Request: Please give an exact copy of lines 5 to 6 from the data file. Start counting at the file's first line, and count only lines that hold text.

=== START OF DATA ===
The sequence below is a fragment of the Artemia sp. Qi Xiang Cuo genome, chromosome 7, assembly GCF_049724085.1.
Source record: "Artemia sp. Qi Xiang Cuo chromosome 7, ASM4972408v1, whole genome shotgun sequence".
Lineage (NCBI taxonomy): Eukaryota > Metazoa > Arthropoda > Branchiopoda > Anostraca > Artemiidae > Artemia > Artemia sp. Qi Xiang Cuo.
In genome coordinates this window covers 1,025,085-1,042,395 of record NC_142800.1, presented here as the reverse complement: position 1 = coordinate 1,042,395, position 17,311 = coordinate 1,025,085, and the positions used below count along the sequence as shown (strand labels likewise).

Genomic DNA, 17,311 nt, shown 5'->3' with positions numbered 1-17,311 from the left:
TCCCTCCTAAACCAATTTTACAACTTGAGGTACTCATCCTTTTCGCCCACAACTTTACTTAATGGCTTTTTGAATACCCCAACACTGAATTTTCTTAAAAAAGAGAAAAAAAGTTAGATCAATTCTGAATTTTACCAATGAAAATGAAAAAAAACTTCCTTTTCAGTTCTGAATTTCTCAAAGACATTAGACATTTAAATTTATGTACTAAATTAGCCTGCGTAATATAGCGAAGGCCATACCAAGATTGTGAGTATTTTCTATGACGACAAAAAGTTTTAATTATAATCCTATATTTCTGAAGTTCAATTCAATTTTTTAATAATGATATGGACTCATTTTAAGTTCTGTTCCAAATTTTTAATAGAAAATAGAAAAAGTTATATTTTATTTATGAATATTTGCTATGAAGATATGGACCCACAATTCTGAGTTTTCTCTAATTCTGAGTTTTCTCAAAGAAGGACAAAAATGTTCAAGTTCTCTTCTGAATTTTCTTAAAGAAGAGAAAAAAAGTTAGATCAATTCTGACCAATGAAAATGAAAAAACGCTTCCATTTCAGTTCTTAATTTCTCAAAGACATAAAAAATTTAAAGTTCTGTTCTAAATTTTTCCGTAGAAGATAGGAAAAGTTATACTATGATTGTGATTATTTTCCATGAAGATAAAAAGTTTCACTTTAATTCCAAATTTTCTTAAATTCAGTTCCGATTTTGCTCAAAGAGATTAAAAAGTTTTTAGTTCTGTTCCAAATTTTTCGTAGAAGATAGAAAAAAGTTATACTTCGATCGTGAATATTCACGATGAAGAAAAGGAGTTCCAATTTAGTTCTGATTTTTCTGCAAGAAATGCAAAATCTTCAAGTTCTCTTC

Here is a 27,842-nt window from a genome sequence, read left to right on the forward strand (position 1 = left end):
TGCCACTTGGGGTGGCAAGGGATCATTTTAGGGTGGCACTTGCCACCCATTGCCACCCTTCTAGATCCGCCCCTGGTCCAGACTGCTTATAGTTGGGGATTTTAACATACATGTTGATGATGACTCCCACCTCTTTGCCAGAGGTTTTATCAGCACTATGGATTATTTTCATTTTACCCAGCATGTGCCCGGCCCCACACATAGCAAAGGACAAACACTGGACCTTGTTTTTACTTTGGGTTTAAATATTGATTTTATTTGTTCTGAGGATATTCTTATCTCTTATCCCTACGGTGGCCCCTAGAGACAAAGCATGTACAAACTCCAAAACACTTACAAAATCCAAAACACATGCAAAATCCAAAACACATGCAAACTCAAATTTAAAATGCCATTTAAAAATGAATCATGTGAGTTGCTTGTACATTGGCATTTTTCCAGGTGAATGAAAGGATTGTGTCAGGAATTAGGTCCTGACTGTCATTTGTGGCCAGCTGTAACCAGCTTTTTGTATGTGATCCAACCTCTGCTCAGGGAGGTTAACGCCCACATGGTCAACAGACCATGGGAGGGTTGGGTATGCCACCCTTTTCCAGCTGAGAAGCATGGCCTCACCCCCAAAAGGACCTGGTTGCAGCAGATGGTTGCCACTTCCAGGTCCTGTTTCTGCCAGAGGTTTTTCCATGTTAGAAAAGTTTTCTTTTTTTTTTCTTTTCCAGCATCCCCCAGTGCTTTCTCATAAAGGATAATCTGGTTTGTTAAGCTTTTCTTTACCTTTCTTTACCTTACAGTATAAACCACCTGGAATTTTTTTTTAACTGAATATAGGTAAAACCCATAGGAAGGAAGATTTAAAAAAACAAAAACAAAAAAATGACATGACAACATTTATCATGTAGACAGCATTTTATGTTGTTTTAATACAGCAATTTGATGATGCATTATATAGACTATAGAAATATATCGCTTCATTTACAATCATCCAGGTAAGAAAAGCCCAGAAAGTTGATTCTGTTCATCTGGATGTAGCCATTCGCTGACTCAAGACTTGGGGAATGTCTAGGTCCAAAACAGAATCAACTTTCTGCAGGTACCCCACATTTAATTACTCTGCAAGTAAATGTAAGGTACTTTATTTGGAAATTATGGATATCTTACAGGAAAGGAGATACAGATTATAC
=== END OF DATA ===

Genomic DNA, 17,311 nt, shown 5'->3' with positions numbered 1-17,311 from the left:
TCCCTCCTAAACCAATTTTACAACTTGAGGTACTCATCCTTTTCGCCCACAACTTTACTTAATGGCTTTTTGAATACCCCAACACTGAATTTTCTTAAAAAAGAGAAAAAAAGTTAGATCAATTCTGAATTTTACCAATGAAAATGAAAAAAAACTTCCTTTTCAGTTCTGAATTTCTCAAAGACATTAGACATTTAAATTTATGTACTAAATTAGCCTGCGTAATATAGCGAAGGCCATACCAAGATTGTGAGTATTTTCTATGACGACAAAAAGTTTTAATTATAATCCTATATTTCTGAAGTTCAATTCAATTTTTTAATAATGATATGGACTCATTTTAAGTTCTGTTCCAAATTTTTAATAGAAAATAGAAAAAGTTATATTTTATTTATGAATATTTGCTATGAAGATATGGACCCACAATTCTGAGTTTTCTCTAATTCTGAGTTTTCTCAAAGAAGGACAAAAATGTTCAAGTTCTCTTCTGAATTTTCTTAAAGAAGAGAAAAAAAGTTAGATCAATTCTGACCAATGAAAATGAAAAAACGCTTCCATTTCAGTTCTTAATTTCTCAAAGACATAAAAAATTTAAAGTTCTGTTCTAAATTTTTCCGTAGAAGATAGGAAAAGTTATACTATGATTGTGATTATTTTCCATGAAGATAAAAAGTTTCACTTTAATTCCAAATTTTCTTAAATTCAGTTCCGATTTTGCTCAAAGAGATTAAAAAGTTTTTAGTTCTGTTCCAAATTTTTCGTAGAAGATAGAAAAAAGTTATACTTCGATCGTGAATATTCACGATGAAGAAAAGGAGTTCCAATTTAGTTCTGATTTTTCTGCAAGAAATGCAAAATCTTCAAGTTCTCTTC